An Encounter With Counter-Protesters at the Women’s March


Mert Erenel, Staff Writer

I left the subway on 57th Street and Seventh Avenue. Protesters with signs and pink hats hurried toward the crowd, excited for the day and what it meant for women across the world. I too was excited and wondered how people would come together in support of the Women’s March. The march symbolizes a celebration of womanhood and further represents an international call for greater gender equality and justice for crimes committed against women.

People from all backgrounds with all sorts of creative signs and decorations walked, cheered and booed President Donald Trump; I even saw a 10-foot-tall cardboard model of a vagina, as well as a lady wearing a costume the shape of a middle finger to actively display her opinion toward Trump and the government.

As I was walking near the southwest corner of Central Park, something caught the corner of my eye, something I thought I’d never see at the Women’s March: a red hat emblazoned with “Make America Great Again.” In fact, I didn’t just see one, but probably six to seven people wearing these Trump-famed hats, along with one other person who was waving a “MAGA” flag. While appearing as one group in solidarity with their support of Trump, these people were individuals with different backgrounds. Their signs read “Jews for Trump,” “Gays for Trump,” “Women for Trump,” “Blacks for Trump,” et cetera. I was not shocked to see these counter-protesters met with hatred and profanity.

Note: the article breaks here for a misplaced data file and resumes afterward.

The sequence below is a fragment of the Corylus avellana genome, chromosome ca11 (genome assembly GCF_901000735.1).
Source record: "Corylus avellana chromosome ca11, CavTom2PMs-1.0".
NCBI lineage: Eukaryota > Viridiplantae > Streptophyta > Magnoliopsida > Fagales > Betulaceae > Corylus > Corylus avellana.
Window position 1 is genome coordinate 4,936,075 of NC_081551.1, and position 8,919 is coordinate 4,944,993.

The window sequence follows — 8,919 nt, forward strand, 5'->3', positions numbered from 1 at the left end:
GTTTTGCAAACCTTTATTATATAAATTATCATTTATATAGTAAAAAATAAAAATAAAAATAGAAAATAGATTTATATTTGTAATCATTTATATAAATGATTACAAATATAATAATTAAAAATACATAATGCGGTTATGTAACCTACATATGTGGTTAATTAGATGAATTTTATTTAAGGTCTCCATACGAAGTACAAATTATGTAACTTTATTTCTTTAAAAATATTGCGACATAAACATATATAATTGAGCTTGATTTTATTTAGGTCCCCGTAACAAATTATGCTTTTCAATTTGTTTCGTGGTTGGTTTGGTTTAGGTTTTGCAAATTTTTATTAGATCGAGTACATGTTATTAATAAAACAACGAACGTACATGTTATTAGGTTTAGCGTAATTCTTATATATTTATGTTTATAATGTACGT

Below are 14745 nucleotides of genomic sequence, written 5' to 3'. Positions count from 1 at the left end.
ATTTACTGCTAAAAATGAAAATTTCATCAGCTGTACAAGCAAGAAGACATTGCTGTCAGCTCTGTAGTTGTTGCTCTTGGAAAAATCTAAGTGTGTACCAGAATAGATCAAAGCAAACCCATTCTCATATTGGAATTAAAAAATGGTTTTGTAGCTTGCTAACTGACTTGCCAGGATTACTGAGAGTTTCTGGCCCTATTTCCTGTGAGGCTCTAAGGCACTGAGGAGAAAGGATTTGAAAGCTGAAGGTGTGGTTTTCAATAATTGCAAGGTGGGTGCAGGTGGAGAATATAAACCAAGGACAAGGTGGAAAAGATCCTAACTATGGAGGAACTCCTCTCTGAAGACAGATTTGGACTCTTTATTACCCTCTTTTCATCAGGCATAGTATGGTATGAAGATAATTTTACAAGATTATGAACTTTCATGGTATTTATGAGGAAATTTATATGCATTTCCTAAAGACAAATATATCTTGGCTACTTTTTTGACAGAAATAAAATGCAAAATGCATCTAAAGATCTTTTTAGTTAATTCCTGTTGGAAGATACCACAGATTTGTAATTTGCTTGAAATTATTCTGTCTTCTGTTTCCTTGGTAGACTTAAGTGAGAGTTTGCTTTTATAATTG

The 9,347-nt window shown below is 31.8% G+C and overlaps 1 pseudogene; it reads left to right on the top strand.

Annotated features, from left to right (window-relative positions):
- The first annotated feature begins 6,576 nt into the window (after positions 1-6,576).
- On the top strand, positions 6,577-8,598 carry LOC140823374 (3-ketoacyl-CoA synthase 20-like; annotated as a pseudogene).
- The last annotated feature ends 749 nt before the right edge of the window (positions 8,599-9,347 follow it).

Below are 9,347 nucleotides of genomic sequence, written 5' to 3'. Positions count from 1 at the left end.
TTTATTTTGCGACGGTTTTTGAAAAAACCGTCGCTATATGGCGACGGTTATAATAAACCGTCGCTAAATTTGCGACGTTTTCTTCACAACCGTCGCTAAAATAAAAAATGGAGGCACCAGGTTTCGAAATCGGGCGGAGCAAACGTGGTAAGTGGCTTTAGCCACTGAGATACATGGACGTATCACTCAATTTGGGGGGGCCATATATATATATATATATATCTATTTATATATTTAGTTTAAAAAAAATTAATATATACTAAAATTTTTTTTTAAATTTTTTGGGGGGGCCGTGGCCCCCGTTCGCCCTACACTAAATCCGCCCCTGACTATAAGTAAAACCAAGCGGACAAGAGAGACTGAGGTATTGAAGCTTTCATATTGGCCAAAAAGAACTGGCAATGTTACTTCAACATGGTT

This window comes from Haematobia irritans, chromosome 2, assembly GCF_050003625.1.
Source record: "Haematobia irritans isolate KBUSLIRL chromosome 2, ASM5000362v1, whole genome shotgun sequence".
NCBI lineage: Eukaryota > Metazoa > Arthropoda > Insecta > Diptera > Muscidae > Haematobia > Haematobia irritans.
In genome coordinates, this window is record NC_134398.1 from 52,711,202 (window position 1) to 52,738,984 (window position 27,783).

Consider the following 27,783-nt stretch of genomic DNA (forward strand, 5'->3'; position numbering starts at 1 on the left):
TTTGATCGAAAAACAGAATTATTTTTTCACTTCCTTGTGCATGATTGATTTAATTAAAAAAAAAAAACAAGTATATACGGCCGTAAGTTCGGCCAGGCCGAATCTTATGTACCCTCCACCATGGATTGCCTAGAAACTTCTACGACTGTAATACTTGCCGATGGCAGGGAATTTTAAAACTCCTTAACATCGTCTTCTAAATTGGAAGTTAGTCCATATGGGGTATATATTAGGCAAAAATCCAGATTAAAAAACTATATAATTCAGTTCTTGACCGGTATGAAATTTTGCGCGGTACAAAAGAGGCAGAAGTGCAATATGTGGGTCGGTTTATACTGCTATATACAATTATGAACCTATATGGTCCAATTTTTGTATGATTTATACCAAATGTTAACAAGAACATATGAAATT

This march, which was intended to reflect unity and perseverance, became the host of division and conflict, much like this country. People were shouting over each other instead of listening to the other side’s perspective, allowing the steel barricade to segregate them both physically and figuratively. It was, however, pleasing to see some attempts of political discourse as people crossed to the other side to discuss prevalent problems in the United States.

I approached the counter-protesters to talk and hear their stories in an attempt to understand why they would want to support Trump. I first asked the person holding the “Gays for Trump” sign. Apparently, he was first a Bernie Sanders supporter who, after Sanders lost the primaries, decided to vote for Trump. He said that he had been fed up with identity politics. “Just because I’m gay doesn’t mean I have to think in a certain way,” he said. I could understand such frustration with identity politics, especially seeing a liberal white man yelling at a black Trump supporter that he is a disgrace to his race.

Overall, I had mixed experiences when speaking with the counter-protesters. While I did listen to and debate their arguments regarding Trump and their views in a respectful fashion, there were also times where I was met with hostility. For example, I kindly asked a woman supporting Trump why she didn’t like the liberal media and received the response, “I’d rather not talk to you,” while she walked away from me. Nevertheless, it was worthwhile to reach out to those who were willing to have a conversation. If we as a country wish to move forward and make progress, the shouts will have to fade, the steel barriers will have to be moved and we’ll eventually need to talk.  

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Email Mert Erenel at [email protected].